At this point, we have a feature branch for the consumer side code and defined expectations for the provider (published to the Pact Broker). We do not have a corresponding feature branch for the provider yet, as we want our tests to drive the implementation of the provider API.
The build pipeline fetches the provider codebase from the master branch and verifies the pacts published by feature branch. The Pact validation step (in the build pipeline) results in two scenarios:
To implement the feature in API, the checkout feature branch has to have the same name as the consumer feature branch. As a practice, we follow the expand and contract pattern in our API to provide backward compatibility to all the clients. Let the published pacts (tagged with the branch name) drive the expected feature implementation. Once the feature is implemented, we can commit and push the code. Build pipeline will check for published pacts from all the consumers having the tag == branch name, and will verify the expectations for all consumers.
If all the expectations are satisfied, the provider code is ready to be merged with the master. We can merge the provider code to the master and again re-trigger the consumer branch build manually. This time, when the build pipeline fetches the provider code from master branch, it will get the new feature built in and hence the feature expectations which are published to the Pact Broker will be satisfied. Once the consumer branch build is successful, the consumer code is ready to be merged to the master branch as well.
Provider side workflow
There are instances however when we need to make code changes on the API side without having the new expectation published from consumer(s). In such instances, we still need to make sure we not breaking any of the existing consumer expectations. To do this, checkout the branch from the master on the provider side, make the code changes, commit and push the code. Our build pipeline, in such instances will again first search for pacts tagged with the provider branch name only, but it will not find any pacts tagged with this branch name in the Pact Broker. It will then fetch the latest pacts for all the consumers against the master branch (tag == master).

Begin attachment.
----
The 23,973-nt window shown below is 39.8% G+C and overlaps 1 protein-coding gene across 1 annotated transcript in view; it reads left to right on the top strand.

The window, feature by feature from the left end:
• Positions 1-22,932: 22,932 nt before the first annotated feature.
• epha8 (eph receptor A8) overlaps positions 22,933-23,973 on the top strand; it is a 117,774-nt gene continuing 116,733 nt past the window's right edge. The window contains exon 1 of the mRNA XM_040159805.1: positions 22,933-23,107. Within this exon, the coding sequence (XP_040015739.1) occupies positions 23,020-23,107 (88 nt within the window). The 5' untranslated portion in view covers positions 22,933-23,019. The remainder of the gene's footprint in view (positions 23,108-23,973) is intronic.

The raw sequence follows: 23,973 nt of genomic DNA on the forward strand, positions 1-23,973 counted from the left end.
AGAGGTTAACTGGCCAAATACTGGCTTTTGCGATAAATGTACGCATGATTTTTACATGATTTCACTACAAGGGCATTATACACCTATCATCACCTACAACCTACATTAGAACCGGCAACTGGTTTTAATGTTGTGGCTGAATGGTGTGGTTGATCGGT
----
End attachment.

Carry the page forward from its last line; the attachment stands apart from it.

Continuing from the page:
As we always have a master branch in a Git repository, we are assured that we will get pacts for all the consumers tagged as ‘master’ and will verify the expectations for all consumers. If all the expectations are satisfied, our code changes have not broken any consumer expectation and therefore the provider code is ready to be merged to the master.
If any of the expectations fail, it indicates that the provider code changes have broken some consumer expectations. The build will fail and it will prevent us from merging broken functionality to the master.
So, hopefully this provides an overview of how we can design our build pipelines using different Git workflows to continuously test, and evolve micro-services with Pact. If you haven’t used Pact before, I’d encourage you to take a closer look at how it could help you follow a smarter Test-Driven approach to developing micro-services.
Your can find out more about Pact in our other blogs below – or visit our contract testing resources page.
If you would prefer a plug-and-play option, we’ve created Pactflow, a fully managed Pact Broker with additional features to simplify teams getting started and scaling with Pact and contract testing. You can get started quickly and for free on our Developer Plan.